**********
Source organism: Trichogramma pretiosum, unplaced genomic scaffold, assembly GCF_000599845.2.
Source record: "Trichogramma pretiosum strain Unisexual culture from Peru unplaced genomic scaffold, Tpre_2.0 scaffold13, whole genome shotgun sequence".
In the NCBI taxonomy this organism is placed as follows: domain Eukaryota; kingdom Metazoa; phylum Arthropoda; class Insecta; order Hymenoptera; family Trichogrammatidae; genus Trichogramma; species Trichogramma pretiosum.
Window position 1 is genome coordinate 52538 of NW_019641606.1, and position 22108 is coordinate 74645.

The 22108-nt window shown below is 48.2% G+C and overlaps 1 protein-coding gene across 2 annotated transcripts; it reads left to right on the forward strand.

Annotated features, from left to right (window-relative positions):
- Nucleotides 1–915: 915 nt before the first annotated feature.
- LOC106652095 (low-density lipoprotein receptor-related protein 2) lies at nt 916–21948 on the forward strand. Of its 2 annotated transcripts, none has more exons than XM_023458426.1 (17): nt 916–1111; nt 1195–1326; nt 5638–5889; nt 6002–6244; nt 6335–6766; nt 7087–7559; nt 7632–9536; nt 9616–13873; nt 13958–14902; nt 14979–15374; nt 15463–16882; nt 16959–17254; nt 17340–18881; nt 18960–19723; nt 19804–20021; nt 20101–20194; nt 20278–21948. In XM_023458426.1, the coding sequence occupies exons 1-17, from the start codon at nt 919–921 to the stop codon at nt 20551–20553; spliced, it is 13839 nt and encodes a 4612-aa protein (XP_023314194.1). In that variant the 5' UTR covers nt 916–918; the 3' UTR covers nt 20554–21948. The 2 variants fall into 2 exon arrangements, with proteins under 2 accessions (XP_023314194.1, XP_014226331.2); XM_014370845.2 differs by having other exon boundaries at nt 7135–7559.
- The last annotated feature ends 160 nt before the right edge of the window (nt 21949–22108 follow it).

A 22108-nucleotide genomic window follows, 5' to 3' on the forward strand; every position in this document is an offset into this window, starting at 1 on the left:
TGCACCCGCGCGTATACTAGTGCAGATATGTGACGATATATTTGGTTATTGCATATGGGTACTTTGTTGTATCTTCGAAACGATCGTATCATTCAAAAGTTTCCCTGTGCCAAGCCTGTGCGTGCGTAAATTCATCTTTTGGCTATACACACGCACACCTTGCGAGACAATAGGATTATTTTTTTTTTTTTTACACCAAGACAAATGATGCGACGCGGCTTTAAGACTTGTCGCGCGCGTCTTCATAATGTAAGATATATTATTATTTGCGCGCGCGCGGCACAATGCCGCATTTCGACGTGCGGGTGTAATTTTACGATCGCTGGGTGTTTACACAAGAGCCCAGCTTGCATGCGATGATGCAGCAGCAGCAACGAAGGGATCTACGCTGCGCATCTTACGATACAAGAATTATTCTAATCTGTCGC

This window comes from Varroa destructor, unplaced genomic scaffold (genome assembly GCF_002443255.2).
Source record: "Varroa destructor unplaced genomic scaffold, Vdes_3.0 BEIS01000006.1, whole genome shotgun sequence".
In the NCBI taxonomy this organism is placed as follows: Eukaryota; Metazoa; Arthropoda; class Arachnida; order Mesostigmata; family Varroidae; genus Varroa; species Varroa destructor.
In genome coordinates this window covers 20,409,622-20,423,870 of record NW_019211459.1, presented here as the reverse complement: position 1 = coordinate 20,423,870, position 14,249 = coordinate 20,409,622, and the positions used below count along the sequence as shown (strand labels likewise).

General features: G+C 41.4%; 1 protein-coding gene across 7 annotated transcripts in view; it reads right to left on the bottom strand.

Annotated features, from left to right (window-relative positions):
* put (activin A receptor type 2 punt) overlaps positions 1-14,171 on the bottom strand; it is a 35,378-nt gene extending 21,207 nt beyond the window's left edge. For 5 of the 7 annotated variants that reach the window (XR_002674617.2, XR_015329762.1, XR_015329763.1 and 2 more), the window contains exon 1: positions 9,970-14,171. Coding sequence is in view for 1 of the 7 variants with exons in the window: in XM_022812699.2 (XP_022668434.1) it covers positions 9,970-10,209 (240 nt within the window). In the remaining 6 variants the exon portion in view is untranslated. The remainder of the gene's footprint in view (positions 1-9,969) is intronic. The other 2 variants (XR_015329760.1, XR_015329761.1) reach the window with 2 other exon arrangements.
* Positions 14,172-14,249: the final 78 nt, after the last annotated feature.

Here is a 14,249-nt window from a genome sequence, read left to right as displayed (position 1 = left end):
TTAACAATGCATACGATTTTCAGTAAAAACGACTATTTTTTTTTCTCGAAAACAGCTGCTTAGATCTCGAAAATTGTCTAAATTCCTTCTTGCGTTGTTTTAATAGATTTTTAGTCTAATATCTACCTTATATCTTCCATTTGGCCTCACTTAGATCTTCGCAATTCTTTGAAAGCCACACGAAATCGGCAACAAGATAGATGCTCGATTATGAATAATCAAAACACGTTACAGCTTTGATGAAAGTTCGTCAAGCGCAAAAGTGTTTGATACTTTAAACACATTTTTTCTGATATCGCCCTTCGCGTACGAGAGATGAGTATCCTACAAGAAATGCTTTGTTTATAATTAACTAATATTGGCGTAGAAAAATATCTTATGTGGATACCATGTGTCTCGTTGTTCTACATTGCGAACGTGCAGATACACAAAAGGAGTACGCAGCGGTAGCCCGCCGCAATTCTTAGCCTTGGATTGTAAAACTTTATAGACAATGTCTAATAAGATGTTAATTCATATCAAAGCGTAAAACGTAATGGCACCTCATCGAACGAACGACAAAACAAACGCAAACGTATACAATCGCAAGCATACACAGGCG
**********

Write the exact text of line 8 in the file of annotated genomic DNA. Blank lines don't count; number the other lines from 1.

- LOC106652095 (low-density lipoprotein receptor-related protein 2) lies at nt 916–21948 on the forward strand. Of its 2 annotated transcripts, none has more exons than XM_023458426.1 (17): nt 916–1111; nt 1195–1326; nt 5638–5889; nt 6002–6244; nt 6335–6766; nt 7087–7559; nt 7632–9536; nt 9616–13873; nt 13958–14902; nt 14979–15374; nt 15463–16882; nt 16959–17254; nt 17340–18881; nt 18960–19723; nt 19804–20021; nt 20101–20194; nt 20278–21948. In XM_023458426.1, the coding sequence occupies exons 1-17, from the start codon at nt 919–921 to the stop codon at nt 20551–20553; spliced, it is 13839 nt and encodes a 4612-aa protein (XP_023314194.1). In that variant the 5' UTR covers nt 916–918; the 3' UTR covers nt 20554–21948. The 2 variants fall into 2 exon arrangements, with proteins under 2 accessions (XP_023314194.1, XP_014226331.2); XM_014370845.2 differs by having other exon boundaries at nt 7135–7559.